PAPUA NEW GUINEA 2020
A state of emergency remained in place due to the COVID-19 pandemic. The authorities continued to restrict the right to freedom of expression and intimidate journalists. Dozens of people were killed in inter-communal violence. Women continued to experience high rates of gender-based violence.
The government declared a state of emergency after its first confirmed case of COVID-19 in March but replaced it in June with the National Pandemic Act 2020. This act continued to raise concerns regarding parliamentary oversight and will expire only when the Prime Minister declares the pandemic or health emergency over. At the start of the pandemic the country closed its borders to people from all Asian countries, not limited to those with confirmed cases of COVID-19. This left some Papua New Guinean students stranded in the Philippines. Emergency regulations gave government officials wide-ranging powers to restrict the freedoms of movement and expression and impose quarantines. There were some reports of excessive force by police implementing the restrictions.
Only around a third of the population had access to electricity, and only 41% had access to safe drinking water. COVID-19 restrictions and lockdowns negatively impacted food supplies and increased the cost of food.
At year’s end, parliament had not yet enacted laws to give effect to Bougainville’s vote for independence from Papua New Guinea in 2019. Bougainville remained governed as an autonomous region.
Freedoms of expression and assembly
In April, the Minister for Police criticized two journalists and called for their dismissal after they reported on public spending of COVID-19-related funds. The emergency regulations included fines and imprisonment for vaguely defined acts such as spreading “misleading information” and could unreasonably limit the right to freedom of expression.1
Refugees and asylum-seekers
By March, only four refugees and asylum-seekers remained on Manus Island, with all others sent to the capital, Port Moresby. The remaining 18 out of 53 men who were detained at Bomana detention centre were released by 23 January as reports of poor conditions emerged.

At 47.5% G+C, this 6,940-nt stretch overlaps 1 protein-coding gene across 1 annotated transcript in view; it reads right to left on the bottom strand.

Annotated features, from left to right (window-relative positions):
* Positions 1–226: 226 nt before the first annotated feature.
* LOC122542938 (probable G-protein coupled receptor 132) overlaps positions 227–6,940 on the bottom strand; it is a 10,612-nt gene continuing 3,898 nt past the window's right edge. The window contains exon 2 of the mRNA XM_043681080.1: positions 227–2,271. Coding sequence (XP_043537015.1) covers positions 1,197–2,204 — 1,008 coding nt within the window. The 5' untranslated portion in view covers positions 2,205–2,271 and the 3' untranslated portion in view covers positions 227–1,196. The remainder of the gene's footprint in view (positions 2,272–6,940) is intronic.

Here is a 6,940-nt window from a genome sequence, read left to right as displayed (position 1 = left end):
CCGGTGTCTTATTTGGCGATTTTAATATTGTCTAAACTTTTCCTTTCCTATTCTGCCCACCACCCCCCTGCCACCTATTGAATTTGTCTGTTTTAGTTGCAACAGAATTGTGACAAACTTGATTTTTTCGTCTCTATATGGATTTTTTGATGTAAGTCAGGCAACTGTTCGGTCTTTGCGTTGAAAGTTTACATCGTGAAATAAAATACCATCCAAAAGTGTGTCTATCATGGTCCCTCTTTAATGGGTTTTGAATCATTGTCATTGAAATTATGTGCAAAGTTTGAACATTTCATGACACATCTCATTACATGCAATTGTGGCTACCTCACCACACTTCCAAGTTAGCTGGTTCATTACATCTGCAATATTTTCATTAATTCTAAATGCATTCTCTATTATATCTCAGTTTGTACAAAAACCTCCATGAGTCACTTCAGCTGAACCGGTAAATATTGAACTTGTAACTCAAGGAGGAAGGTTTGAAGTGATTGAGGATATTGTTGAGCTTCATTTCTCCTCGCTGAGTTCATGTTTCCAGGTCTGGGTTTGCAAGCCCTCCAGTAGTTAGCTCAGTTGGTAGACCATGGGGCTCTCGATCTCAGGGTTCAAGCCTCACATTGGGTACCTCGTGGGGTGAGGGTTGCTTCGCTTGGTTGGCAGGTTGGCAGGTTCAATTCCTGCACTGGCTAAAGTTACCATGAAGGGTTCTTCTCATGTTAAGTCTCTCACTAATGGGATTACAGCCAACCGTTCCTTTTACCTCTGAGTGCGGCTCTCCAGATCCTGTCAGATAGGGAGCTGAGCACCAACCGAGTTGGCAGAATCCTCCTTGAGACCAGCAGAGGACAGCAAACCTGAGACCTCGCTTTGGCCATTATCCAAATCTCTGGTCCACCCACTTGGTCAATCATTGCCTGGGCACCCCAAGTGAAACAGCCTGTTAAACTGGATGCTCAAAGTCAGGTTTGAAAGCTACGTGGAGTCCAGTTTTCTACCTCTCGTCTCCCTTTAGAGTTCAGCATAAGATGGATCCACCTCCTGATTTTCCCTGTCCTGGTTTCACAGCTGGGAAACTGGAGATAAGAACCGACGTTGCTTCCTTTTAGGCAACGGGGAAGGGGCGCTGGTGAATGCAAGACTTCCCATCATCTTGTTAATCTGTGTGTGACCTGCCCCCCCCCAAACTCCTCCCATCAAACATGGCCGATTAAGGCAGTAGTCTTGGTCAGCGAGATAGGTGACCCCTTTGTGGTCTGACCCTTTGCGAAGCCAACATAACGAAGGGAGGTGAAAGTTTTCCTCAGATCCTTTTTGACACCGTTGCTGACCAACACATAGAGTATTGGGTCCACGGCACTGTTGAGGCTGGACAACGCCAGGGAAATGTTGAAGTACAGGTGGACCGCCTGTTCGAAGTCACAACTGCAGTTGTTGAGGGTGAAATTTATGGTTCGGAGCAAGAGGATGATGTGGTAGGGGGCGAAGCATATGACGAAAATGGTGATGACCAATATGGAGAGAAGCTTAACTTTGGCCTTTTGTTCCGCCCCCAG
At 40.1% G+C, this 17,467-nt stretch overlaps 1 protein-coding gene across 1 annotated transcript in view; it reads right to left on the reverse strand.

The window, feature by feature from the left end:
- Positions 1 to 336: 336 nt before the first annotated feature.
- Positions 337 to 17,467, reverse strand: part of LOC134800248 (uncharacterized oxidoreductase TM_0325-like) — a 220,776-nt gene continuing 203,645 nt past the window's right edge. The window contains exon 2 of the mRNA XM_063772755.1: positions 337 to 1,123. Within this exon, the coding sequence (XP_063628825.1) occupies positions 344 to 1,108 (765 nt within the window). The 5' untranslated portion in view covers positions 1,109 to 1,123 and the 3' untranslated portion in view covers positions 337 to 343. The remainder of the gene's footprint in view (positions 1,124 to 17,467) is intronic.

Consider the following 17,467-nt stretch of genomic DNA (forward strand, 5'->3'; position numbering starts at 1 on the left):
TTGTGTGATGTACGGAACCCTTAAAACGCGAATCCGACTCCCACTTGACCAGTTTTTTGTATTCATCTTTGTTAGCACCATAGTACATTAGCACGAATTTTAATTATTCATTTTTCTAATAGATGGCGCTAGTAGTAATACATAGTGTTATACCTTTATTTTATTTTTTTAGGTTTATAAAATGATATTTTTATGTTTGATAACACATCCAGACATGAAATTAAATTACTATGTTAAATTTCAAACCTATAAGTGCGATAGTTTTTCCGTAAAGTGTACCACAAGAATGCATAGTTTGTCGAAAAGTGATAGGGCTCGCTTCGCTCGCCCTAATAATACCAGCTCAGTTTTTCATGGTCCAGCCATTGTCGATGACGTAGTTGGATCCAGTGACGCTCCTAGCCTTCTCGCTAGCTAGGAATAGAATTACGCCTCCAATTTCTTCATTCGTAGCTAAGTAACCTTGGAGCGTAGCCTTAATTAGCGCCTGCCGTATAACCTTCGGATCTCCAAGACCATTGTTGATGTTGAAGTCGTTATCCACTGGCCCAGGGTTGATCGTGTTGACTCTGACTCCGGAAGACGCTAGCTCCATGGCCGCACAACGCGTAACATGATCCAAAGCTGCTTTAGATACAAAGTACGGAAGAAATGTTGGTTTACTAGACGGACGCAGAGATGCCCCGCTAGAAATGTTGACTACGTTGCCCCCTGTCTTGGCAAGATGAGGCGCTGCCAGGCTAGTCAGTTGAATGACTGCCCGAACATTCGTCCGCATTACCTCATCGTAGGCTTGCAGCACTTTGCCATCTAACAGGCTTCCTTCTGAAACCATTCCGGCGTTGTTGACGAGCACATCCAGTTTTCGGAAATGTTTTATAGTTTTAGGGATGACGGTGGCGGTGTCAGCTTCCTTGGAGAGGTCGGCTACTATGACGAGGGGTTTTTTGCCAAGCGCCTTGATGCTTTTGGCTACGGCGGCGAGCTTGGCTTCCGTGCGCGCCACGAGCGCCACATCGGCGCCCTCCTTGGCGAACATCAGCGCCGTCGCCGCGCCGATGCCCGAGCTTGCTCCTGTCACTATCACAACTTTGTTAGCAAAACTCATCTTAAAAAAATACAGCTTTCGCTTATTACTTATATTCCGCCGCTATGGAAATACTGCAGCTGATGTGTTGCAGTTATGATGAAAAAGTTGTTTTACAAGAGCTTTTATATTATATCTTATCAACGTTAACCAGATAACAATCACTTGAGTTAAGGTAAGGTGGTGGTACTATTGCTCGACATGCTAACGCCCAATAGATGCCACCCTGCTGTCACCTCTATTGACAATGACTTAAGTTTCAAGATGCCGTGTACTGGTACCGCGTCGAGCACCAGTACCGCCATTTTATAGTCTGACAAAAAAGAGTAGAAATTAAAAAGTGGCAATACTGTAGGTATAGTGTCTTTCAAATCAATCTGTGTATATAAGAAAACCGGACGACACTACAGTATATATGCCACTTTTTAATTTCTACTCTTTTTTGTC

Women and girls
Sexual and other gender-based violence experienced by women and girls continued, with inadequate resources dedicated to addressing the issue. Women and children were at risk of physical and sexual violence from intimate partners, family members and their communities, including as a result of accusations of sorcery. Women and girls had limited access to sexual and reproductive health care services and abortion remained criminalized.
Sex work and consensual same-sex sexual activity between adults remained criminalized. In September, a sex worker in Port Moresby was gang-raped and beaten, prompting calls for stronger protection of sex workers from violence.
Right to health
As part of the COVID-19 response, the government offered little assistance to those who worked in the informal sector, which disproportionately impacted on women.
High rates of poverty and the presence of other chronic illnesses, combined with limited access to health care, compounded the situation for those who developed COVID-19.
In March, 600 nurses went on strike due to concerns about the lack of safe and healthy working conditions. As of 21 December, Papua New Guinea had recorded 761 cases of COVID-19 and eight confirmed deaths. The most affected provinces were Western (bordering Indonesia) and Central (around Port Moresby). At least one health care worker died, and early outbreaks occurred in hospitals and a testing clinic. Medical professionals reported limited availability of appropriate personal protective equipment.
Failure to prevent communal violence
Ten people, including three children, were killed in Porgera in March, after a policeman was killed in January. Police expressed concerns that these were retaliatory attacks as a result of killings in 2019. In July, 24 people in Hela Province, including two pregnant women, were killed during three days of violent clashes between local communities. It was not clear what prompted these attacks, but the lack of adequate policing was a factor in increased communal violence.
In September, more than 150 residents of Bougainville filed a complaint against Australian mining company Rio Tinto in Australia, seeking reparations for alleged environmental damage caused by the operation of the Panguna copper and gold mine between 1972 and 1989.